Before submitting your final proposal, please make sure you follow all submission requirements and guidelines listed below. Submissions that fail to meet the criteria will not be considered for the Fellowship.
- Project must be dynamic, feasible, and your own; Student-originated and/or student–directed.
- Proposals must be clear, organized, and well written (no typos!). You’re strongly encouraged to make use of Institute writing resources such as the Writing & Communication Center (x3-3090; email@example.com; web.mit.edu/writing).
- Proposals need to be formatted properly and include:
- Cover page w/name, MIT address, class year, major, & project title
- Brief abstract (limit of 150 words) that presents a clear, concisce, and intriguing project overview and goals
- Proposal of no more than 2000 words
- Numbered pages
- Budget, which outlines a realistic estimate of expenses
- You must have at least one letter of recommendation from an MIT faculty member who has reviewed your proposal, discussed it with you, and is familiar enough with your project to comment on its merit and feasibility. Additional recommendations (from MIT faculty or anyone else) are welcome. Recommendations are due by the proposal deadline. You should provide anyone writing you a recommendation a copy of the recommendation checklist.
- Supporting evidence such as letters of permission, qualifications, recommendations, budgets, timeline, and other materials that help explain/support your proposal (letters from sponsors/hosts, photographs, drawings, diagrams, etc.) if placed in appendices, will not apply to the word limit.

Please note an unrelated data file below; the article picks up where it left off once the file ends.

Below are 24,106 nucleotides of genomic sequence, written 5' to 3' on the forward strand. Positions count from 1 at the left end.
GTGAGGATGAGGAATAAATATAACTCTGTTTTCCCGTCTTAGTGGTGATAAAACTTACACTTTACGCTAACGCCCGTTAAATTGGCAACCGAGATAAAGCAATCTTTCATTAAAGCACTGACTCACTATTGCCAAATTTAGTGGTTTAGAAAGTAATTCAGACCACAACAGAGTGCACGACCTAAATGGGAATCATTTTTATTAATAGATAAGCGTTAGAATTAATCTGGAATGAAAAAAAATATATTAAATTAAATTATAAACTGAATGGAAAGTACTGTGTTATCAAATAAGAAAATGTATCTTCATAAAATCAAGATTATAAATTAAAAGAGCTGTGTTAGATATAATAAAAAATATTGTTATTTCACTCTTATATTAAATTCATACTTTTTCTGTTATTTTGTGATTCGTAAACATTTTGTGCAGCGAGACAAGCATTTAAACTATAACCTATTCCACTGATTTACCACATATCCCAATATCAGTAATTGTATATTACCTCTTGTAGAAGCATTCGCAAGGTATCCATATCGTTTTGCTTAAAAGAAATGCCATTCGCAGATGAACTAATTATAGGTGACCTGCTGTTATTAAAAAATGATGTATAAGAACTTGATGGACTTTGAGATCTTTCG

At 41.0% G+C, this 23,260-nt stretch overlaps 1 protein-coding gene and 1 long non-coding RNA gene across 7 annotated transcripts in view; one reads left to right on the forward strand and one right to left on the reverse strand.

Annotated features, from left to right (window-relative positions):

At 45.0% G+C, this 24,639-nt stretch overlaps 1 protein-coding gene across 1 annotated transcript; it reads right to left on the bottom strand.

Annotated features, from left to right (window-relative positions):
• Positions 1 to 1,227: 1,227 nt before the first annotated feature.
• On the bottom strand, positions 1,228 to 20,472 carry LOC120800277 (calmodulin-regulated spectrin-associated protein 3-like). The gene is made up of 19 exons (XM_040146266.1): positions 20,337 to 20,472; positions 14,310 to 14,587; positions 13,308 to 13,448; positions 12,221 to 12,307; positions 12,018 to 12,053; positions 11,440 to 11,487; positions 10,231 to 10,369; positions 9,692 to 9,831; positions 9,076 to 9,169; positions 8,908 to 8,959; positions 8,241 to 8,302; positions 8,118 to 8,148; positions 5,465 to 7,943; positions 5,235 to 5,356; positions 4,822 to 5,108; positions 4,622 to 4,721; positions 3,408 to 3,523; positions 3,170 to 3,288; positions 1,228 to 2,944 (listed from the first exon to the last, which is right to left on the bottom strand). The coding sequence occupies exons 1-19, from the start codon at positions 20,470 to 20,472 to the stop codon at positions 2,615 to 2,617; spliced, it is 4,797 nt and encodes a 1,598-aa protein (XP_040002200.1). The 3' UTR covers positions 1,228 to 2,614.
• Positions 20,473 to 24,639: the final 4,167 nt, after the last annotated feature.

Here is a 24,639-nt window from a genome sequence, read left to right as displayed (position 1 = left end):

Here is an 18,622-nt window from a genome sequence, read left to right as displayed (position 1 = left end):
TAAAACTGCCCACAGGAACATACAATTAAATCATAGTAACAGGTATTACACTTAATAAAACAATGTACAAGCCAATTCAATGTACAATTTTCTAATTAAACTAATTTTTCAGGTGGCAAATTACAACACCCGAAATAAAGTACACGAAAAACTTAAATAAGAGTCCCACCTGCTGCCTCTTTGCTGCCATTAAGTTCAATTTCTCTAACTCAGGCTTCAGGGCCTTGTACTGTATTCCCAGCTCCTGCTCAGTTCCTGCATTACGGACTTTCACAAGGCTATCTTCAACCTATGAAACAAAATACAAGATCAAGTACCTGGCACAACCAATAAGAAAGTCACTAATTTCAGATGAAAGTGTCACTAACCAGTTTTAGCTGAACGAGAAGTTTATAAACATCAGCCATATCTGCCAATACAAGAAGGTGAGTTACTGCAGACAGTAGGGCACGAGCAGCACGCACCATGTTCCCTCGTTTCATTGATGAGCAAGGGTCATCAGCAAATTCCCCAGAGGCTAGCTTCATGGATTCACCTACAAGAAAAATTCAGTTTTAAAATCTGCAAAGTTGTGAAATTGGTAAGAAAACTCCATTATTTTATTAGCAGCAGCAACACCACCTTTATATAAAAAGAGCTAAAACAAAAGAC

Recommendation Writer's Checklist
The Eloranta Fellowship Committee asks those providing recommendations for Fellowship applicants to keep the following in mind when writing recommendations. A thoughtful letter of recommendation that speaks knowledgeably about the proposal and student can be a determining factor in whether or not a proposal is funded.
- Is the student’s proposal clear and well constructed, free of typographical, spelling, and grammatical errors? (if not, then the proposal will not be considered)
- Is the proposed project/research original, student-directed/-initiated, feasible, and something s/he can successfully accomplish over the summer? If other work has been done in the proposed area, has the student carefully examined the intersection between her/his work and previous work?
- Have you read and reviewed the student’s proposal? What are your thoughts and/or concerns about the project? Is the project/research valid and original? Is the proposed research in your field?
- What do you deem to be the outcomes of this endeavor?
- How long and in what capacity have you known the student?
- Why do you think the proposed project is worthy of an Eloranta Fellowship?
- Do you believe the student has the means and motivation to see this project through to completion?